Refugees and War

24 December, 2009 John James Newsletter0


Enormous areas of the most productive agricultural land would be underwater. One thinks immediately of Bangladesh and the North Sea farms in Holland and Anglesea. In addition frequent floods, droughts and storms caused by the huge land-form changes and increasingly disturbed atmosphere would cause severe losses every year. The reduction in food production would ensure that half the world’s population would be hungry or starving

The anticipated 7 meter sea rise from glacier collapse will be far worse. This will directly uproot 300 -1,000 million people, some 15% of the world’s population. The ricochet will be far-reaching and incalculable.

Where will all these homeless and starving people go? Who will look after them? How will their governments be forced to react?

Imagine eastern European countries struggling to feed their populations with a falling supply of food, water, and energy, eyeing Russia, whose population is already in decline, for its grain, minerals, and energy. Or Japan, with flooded coastal cities and contamination of its fresh water, eying Russia’s Sakhalin Island oil to power desalination plants and energy-intensive agricultural processes. Envision Pakistan, India, and China skirmishing at their borders over refugees, access to shared rivers, and the remaining arable land.

Prospects for major conflicts

As abrupt climate change lowers the world’s ability to feed its people, aggressive wars are likely to be fought over food, water, and energy. Deaths from war as well as starvation and disease will decrease population size, which will, over time, bring the population down to whatever level the earth can sustain.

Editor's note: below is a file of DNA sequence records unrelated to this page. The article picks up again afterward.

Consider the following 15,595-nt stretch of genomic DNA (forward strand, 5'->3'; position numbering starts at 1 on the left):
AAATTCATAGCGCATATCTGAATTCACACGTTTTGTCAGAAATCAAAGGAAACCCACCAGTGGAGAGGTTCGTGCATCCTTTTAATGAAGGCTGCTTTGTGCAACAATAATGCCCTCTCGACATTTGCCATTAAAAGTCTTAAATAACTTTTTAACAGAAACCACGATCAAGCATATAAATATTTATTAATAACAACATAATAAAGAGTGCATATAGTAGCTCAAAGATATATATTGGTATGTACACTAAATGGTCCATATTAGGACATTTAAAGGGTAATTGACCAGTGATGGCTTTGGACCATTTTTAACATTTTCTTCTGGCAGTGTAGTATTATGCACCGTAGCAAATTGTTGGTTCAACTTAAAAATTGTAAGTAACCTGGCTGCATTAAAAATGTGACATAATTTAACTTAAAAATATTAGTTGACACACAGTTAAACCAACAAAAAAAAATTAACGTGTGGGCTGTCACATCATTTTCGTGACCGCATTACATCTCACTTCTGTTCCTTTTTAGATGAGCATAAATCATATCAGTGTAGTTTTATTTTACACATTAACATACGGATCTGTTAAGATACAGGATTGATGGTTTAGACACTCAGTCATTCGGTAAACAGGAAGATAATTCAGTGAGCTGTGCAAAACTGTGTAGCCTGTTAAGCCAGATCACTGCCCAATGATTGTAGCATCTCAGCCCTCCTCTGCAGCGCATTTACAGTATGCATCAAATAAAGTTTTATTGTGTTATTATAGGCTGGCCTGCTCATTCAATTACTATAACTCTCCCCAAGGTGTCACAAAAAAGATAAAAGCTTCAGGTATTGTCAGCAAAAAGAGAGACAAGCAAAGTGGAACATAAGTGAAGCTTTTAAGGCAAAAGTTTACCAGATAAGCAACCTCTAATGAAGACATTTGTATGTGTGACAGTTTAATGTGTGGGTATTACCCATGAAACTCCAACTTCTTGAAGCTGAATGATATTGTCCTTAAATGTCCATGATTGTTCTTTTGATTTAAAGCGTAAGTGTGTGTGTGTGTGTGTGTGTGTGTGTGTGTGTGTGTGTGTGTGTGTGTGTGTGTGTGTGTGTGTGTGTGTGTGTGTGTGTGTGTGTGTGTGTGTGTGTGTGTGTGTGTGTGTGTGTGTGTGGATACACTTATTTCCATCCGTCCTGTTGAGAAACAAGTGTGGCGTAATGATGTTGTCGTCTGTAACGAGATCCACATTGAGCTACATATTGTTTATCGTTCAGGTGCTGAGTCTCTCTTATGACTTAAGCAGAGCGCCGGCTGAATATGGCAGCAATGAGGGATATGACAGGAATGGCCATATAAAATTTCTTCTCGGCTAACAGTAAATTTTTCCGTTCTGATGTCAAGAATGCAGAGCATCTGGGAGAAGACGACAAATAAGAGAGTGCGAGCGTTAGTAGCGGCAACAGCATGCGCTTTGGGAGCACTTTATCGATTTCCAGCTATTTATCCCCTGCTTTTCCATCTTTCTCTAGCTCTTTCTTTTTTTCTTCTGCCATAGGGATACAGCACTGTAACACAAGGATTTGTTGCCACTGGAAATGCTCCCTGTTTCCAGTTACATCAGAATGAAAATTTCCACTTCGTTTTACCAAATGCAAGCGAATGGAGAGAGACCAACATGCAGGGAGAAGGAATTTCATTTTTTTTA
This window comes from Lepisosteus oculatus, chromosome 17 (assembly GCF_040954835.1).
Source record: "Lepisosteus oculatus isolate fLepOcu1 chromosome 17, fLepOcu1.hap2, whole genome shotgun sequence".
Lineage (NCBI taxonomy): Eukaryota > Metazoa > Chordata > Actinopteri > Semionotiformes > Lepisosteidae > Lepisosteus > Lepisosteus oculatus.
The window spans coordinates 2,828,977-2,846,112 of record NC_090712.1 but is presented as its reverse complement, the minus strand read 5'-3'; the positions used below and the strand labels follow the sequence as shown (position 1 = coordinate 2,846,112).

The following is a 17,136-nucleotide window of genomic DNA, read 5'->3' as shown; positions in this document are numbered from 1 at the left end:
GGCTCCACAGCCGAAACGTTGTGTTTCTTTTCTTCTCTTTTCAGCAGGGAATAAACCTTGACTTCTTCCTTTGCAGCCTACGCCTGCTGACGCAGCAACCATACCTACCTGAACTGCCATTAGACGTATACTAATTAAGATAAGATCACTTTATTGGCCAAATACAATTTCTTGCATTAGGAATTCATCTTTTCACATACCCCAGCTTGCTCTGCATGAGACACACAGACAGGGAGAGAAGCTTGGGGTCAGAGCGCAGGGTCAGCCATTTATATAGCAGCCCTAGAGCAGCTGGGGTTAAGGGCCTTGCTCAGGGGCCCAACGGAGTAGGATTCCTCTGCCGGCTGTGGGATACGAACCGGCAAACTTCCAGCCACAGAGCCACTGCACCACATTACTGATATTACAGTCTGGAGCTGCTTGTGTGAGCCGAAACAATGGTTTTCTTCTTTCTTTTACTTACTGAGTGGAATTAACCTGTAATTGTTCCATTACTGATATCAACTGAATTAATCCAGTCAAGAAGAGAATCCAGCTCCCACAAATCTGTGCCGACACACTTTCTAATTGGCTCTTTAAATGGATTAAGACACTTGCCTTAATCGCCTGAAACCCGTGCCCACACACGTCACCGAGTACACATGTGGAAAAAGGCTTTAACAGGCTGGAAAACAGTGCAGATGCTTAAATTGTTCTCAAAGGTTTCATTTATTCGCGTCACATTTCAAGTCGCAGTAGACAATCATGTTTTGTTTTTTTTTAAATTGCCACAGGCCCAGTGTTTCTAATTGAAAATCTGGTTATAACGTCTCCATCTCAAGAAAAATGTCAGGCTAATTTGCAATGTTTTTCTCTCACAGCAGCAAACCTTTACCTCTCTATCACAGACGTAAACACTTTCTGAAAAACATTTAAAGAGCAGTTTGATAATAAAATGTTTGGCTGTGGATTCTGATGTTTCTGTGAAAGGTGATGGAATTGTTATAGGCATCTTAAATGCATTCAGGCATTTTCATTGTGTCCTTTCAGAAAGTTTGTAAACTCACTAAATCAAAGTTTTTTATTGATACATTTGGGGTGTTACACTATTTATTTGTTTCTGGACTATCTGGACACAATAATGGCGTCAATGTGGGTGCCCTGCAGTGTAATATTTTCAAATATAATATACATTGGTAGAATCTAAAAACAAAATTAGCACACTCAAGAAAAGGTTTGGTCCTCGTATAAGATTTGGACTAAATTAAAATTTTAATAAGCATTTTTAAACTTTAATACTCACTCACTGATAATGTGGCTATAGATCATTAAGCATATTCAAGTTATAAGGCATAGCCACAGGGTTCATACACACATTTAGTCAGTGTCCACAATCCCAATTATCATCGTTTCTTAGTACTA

Violence and disruption from the stresses created by abrupt change pose different conditions to any we are used to. This will create a sense of desperation, which is likely to lead to offensive aggression in order to reclaim balance. The massacres in Darfur are an early example of the coming climate wars.

Military confrontation may be triggered by a desperate need for natural resources such as energy, food and water, rather than by conflicts over ideology, religion, or national honour.

Such catastrophic environmental problems are likely to escalate global conflict.

Nations with resources may build fortresses around their countries, preserving some security for themselves. Less fortunate nations especially those with ancient enmities with their neighbours, may be left to struggle for food, clean water, or energy. With over 200 river basins occupied by more than one nation, we can expect conflict over access to water. For example, the Danube touches twelve nations, the Nile nine, and the Amazon seven.

In this world of warring states the use of nuclear arms is inevitable.

YOU can prevent these wars NOW
and Politically

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